However when Bodyline was used in England against the West Indians, they returned the compliment in kind and injured Jardine himself.

The English public had now seen first hand, for the first time, what Body line really was and they booed and deplored the tactic thereby forcing the establishment to shy away.

There were many in the English side too (including their star bowler Harold Larwood), who were against it.  Indeed the Nawab of Pataudi (Actor Saif Ali Khan’s Grand Pa) playing for the MCC, refused to field in the leg trap and Jardine taunted him a ‘conscientious objector.’

Forced by public opinion, the cricket establishment in England began to give it a wide berth. Jardine saw the writing on the wall and announced his non availability thereby saving himself the ignominy of being sacked.

For the initial part of the next -1934 – tour Bradman suffered from ill health though he started with a double century. He seemed to have lost his touch as he batted with total disregard for anything defensive and was often out to wild strokes. He went 13  innings without a century – the longest such spell of his career.

He then found his touch and in the third Test made 140, with the last 90 runs coming in just 45 minutes. In the next Test he batted all day before finally being out for 304 off 473 balls.

In the first innings of the next Test Bradman made 244 off 271 balls and for the fourth time in five series, the Ashes changed hands. England would not recover them again until after Bradman’s retirement.

In the 1936/37 Ashes as Captain, Bradman with two ducks lost the first two Tests. In the Third Test, battling influenza and coming at No 7 he made 270 off 375 balls. Wisden rated this performance as the best Test match innings of all time.

His patient second innings of 212 from 395 balls helped level the series. In the series deciding Fifth Test, Bradman returned to his aggressive style and top scored with 169 (off 191 balls) and Australia won by an innings.

During the 1938 tour of England, Bradman played the most consistent cricket of his career. Playing 26 innings, he recorded 13 centuries and in scoring 2,429 runs achieved an average of 115.66.

In the First Test Bradman secured a draw with a patient 144 not out. He played a similar innings of 102 not out in the next Test as Australia again struggled to draw. Rain washed out the third Test but in the next Test he scored 103 out of a total of 242 having accepted to bat in poor light.

The euphoria of securing the Ashes preceded Australia’s worst ever defeat when England amassed a world record of 7/903 with Len Hutton scoring his 364. With Bradman and another batsman  injured and unable to bat, Australia were thrashed by an innings and 579 runs – which remains the largest margin in Test cricket history.

Despite the pressure of captaincy, Bradman’s batting form remained supreme. The experienced mature batting of the ‘Don’ had replaced the blitzing of the ‘Boy from Bowral’.

In 1938–39, in Australia he made centuries in six consecutive innings and totalled 21 centuries in 34 innings.

The 1939–40 season was Bradman’s most productive ever with 1,448 runs at an average of 144.8 and with three double centuries. However, it was the end of an era as the outbreak of World War Two led to the indefinite postponement of all cricket tours.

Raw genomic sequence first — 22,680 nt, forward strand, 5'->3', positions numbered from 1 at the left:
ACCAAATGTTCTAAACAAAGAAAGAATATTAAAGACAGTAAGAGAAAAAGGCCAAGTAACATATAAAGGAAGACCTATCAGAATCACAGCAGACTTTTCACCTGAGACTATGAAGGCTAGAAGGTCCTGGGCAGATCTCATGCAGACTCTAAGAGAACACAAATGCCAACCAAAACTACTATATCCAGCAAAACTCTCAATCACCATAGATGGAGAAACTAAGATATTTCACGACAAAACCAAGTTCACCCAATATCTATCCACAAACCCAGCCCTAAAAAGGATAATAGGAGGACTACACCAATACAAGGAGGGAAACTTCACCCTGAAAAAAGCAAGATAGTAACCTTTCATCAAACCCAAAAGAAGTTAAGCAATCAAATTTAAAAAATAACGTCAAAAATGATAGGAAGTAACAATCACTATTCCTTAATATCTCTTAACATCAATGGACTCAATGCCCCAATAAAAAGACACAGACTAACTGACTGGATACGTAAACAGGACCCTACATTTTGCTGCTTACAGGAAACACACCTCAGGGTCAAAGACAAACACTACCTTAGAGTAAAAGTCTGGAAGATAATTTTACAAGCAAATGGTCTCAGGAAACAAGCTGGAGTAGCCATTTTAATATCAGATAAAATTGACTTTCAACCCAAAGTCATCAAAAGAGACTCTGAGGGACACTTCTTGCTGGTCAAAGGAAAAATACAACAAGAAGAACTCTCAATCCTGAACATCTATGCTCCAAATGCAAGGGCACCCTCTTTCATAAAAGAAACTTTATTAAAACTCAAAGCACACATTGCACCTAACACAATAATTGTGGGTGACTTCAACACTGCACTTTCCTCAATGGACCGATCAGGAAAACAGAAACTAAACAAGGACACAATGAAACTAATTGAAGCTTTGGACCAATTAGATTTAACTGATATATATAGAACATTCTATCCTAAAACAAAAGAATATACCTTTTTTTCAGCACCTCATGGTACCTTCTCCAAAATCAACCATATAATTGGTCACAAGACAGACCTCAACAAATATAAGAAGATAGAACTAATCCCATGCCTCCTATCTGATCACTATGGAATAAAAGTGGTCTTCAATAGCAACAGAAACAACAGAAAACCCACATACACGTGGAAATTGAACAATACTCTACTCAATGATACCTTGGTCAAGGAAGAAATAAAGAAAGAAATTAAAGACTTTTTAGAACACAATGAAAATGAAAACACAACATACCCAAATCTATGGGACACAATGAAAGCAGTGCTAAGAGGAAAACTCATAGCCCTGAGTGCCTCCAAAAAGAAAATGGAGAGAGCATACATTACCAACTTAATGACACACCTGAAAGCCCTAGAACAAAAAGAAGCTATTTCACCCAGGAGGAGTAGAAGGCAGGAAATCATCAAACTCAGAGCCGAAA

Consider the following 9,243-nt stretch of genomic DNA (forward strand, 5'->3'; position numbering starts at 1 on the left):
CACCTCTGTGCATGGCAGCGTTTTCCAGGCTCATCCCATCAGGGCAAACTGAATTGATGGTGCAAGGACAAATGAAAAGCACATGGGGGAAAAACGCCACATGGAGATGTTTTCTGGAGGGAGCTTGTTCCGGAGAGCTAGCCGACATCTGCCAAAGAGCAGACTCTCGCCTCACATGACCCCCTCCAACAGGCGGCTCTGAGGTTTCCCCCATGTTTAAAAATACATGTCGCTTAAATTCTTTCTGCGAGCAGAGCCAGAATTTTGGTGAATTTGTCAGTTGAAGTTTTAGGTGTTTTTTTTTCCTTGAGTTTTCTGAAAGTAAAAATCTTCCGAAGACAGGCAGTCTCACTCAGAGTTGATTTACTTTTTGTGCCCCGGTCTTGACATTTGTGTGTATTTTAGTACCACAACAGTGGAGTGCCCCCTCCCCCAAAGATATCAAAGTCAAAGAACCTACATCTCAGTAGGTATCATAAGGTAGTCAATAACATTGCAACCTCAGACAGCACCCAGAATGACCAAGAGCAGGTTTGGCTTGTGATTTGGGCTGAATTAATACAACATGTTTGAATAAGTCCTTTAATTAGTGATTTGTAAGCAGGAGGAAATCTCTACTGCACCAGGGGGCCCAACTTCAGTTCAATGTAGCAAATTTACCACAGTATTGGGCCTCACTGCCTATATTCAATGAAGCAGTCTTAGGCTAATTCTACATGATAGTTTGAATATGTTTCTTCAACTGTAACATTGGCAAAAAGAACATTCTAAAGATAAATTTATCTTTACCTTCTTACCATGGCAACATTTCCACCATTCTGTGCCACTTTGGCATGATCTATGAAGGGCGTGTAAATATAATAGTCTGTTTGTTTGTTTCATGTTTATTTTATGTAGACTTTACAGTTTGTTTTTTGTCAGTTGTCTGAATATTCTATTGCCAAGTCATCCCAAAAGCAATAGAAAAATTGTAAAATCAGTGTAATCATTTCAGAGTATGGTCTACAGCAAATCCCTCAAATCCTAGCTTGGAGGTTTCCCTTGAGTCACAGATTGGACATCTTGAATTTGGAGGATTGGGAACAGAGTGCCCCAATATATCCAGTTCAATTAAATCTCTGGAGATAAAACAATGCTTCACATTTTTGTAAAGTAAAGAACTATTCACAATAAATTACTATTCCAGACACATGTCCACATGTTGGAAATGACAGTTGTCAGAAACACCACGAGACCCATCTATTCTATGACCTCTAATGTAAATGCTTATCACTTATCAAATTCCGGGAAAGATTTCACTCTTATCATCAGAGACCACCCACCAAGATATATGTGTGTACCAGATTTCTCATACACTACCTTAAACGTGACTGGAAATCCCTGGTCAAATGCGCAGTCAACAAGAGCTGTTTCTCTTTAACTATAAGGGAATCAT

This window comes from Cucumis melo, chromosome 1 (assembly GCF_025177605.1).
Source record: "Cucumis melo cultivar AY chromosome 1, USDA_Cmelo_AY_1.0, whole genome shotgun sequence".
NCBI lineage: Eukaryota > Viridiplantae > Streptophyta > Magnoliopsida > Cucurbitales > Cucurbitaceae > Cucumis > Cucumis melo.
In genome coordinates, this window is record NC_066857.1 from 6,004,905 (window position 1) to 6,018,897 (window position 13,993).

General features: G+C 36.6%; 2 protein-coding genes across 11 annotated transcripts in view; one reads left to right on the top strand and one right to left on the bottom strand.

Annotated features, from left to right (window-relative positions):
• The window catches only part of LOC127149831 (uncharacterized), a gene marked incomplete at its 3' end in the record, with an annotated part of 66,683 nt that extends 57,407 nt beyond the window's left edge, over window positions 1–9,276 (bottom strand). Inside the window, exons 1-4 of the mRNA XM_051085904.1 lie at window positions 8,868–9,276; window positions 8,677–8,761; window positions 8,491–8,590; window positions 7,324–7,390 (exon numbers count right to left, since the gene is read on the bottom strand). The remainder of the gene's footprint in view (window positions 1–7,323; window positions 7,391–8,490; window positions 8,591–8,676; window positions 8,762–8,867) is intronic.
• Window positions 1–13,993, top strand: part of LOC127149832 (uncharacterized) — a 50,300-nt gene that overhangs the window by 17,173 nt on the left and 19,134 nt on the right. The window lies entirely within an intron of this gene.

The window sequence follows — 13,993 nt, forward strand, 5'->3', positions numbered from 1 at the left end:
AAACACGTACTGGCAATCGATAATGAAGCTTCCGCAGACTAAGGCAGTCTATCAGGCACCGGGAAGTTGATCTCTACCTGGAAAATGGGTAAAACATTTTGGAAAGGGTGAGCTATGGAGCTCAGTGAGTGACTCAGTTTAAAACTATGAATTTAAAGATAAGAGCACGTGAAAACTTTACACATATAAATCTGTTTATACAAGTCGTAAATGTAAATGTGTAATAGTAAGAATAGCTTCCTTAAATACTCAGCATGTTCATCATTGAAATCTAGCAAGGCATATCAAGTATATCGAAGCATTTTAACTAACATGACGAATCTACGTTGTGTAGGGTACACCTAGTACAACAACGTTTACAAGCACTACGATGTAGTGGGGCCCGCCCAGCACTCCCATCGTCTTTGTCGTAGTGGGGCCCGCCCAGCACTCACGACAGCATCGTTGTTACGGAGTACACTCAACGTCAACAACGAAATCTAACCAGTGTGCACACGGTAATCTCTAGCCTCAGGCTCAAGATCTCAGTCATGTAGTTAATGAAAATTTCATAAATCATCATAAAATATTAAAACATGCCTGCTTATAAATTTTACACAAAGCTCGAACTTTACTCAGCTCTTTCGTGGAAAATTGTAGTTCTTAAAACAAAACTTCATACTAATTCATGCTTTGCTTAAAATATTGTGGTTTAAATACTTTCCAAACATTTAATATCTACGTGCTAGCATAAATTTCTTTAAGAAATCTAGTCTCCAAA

Surprisingly, in light of his batting prowess, a routine army test revealed that Bradman suffered from poor eyesight.

In the 1946 Test Series after the War, Bradman regained his finest pre-war form in making 187, followed by 234 during the Second Test despite serious health and fitness problems. In the remainder of the series, he made three half-centuries in six innings, but remained the leading batsman on either side with an average of 97.14.

Against India in Australia, he made 172 and in the five Tests scored 715 runs at an average of 178.75.

His last double century in Australia was in Adelaide where he announced that he would retire after the next England tour.

For the 1948 tour, Australia had one of the Great Teams of Cricket History. Bradman had made it known that he wanted to go through the tour unbeaten – a feat never accomplished before or since.

Spectators were drawn to the matches knowing that it would be their last opportunity to see Bradman in action.

Often, especially at the start of the innings, due to his vision problems, Bradman played where the ball wasn’t and spectators rubbed their eyes!

Yet despite his waning powers, Bradman compiled 11 centuries, amassing 2,428 runs (average 89.92). His highest score was 187 when Australia compiled a world record of 721 runs in a day.

In the Fourth Test, England set Australia a world record 404 runs to win in 345 minutes on a heavily worn wicket. In partnership with Arthur Morris’ 182, Bradman reeled off 173 not out and the match was won with 15 minutes to spare. The victory was called the finest ever in its conquest of seemingly insuperable odds!

In the Final Test at The Oval, Bradman walked out to bat in Australia’s first innings. He received a standing ovation from the crowd and three cheers from the opposition.

His Test batting average stood at 101.39. Bradman facing his second ball, tried to push it forward but was deceived by the googly and bowled between bat and pad, for a duck.

An England batting collapse resulted in an innings victory and denied Bradman the opportunity to bat again.

Thus his career average finished at 99.94. If he had scored four runs in his last innings, it would have been a picture perfect 100.

The Australian team won the Ashes 4–0, completing the tour unbeaten and entered History as ‘The Invincibles’.

With Bradman retired from professional cricket an English Newspaper wrote,

A legend has been removed from among us. Such must have been the feeling when Rome heard of the passing away of Hannibal“.